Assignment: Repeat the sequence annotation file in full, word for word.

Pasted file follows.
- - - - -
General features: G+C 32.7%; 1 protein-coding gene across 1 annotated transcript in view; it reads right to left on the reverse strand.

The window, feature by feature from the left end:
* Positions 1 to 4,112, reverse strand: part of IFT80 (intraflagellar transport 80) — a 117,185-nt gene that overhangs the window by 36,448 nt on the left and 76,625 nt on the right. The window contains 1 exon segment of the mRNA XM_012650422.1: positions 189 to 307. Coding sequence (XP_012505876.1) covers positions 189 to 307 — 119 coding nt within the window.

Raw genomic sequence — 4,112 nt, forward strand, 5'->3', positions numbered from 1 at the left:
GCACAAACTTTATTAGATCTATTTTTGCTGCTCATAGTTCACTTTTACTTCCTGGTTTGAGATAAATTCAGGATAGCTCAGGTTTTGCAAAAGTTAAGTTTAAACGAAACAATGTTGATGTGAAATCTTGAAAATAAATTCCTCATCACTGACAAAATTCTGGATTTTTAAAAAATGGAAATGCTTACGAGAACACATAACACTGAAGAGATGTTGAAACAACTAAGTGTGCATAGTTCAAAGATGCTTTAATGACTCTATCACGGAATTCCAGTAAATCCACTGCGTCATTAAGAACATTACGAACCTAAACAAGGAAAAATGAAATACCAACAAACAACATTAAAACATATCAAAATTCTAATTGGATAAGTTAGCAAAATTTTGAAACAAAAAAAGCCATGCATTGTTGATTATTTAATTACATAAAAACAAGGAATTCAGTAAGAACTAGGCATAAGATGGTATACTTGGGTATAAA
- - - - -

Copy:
General features: G+C 32.7%; 1 protein-coding gene across 1 annotated transcript in view; it reads right to left on the reverse strand.

The window, feature by feature from the left end:
* Positions 1 to 4,112, reverse strand: part of IFT80 (intraflagellar transport 80) — a 117,185-nt gene that overhangs the window by 36,448 nt on the left and 76,625 nt on the right. The window contains 1 exon segment of the mRNA XM_012650422.1: positions 189 to 307. Coding sequence (XP_012505876.1) covers positions 189 to 307 — 119 coding nt within the window.

Raw genomic sequence — 4,112 nt, forward strand, 5'->3', positions numbered from 1 at the left:
GCACAAACTTTATTAGATCTATTTTTGCTGCTCATAGTTCACTTTTACTTCCTGGTTTGAGATAAATTCAGGATAGCTCAGGTTTTGCAAAAGTTAAGTTTAAACGAAACAATGTTGATGTGAAATCTTGAAAATAAATTCCTCATCACTGACAAAATTCTGGATTTTTAAAAAATGGAAATGCTTACGAGAACACATAACACTGAAGAGATGTTGAAACAACTAAGTGTGCATAGTTCAAAGATGCTTTAATGACTCTATCACGGAATTCCAGTAAATCCACTGCGTCATTAAGAACATTACGAACCTAAACAAGGAAAAATGAAATACCAACAAACAACATTAAAACATATCAAAATTCTAATTGGATAAGTTAGCAAAATTTTGAAACAAAAAAAGCCATGCATTGTTGATTATTTAATTACATAAAAACAAGGAATTCAGTAAGAACTAGGCATAAGATGGTATACTTGGGTATAAA